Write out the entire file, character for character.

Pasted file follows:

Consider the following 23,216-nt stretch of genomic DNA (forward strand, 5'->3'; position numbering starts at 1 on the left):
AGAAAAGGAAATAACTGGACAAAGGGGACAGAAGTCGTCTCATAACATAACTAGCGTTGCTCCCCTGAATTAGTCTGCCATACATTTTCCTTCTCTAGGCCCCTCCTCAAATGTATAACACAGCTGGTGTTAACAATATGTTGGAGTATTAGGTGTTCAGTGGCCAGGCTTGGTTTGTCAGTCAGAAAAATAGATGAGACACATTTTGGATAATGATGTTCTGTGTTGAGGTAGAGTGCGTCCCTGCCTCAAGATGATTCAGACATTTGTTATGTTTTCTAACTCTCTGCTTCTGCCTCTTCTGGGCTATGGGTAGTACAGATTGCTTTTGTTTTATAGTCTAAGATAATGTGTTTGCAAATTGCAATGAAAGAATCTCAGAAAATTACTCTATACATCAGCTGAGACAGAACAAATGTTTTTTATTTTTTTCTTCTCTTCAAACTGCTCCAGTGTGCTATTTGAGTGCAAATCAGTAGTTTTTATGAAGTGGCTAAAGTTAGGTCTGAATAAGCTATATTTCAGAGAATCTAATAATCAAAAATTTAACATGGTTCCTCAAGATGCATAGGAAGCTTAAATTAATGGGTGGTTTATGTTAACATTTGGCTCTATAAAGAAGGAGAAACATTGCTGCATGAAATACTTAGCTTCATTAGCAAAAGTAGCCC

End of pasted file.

Consider the following 23,216-nt stretch of genomic DNA (forward strand, 5'->3'; position numbering starts at 1 on the left):
AGAAAAGGAAATAACTGGACAAAGGGGACAGAAGTCGTCTCATAACATAACTAGCGTTGCTCCCCTGAATTAGTCTGCCATACATTTTCCTTCTCTAGGCCCCTCCTCAAATGTATAACACAGCTGGTGTTAACAATATGTTGGAGTATTAGGTGTTCAGTGGCCAGGCTTGGTTTGTCAGTCAGAAAAATAGATGAGACACATTTTGGATAATGATGTTCTGTGTTGAGGTAGAGTGCGTCCCTGCCTCAAGATGATTCAGACATTTGTTATGTTTTCTAACTCTCTGCTTCTGCCTCTTCTGGGCTATGGGTAGTACAGATTGCTTTTGTTTTATAGTCTAAGATAATGTGTTTGCAAATTGCAATGAAAGAATCTCAGAAAATTACTCTATACATCAGCTGAGACAGAACAAATGTTTTTTATTTTTTTCTTCTCTTCAAACTGCTCCAGTGTGCTATTTGAGTGCAAATCAGTAGTTTTTATGAAGTGGCTAAAGTTAGGTCTGAATAAGCTATATTTCAGAGAATCTAATAATCAAAAATTTAACATGGTTCCTCAAGATGCATAGGAAGCTTAAATTAATGGGTGGTTTATGTTAACATTTGGCTCTATAAAGAAGGAGAAACATTGCTGCATGAAATACTTAGCTTCATTAGCAAAAGTAGCCC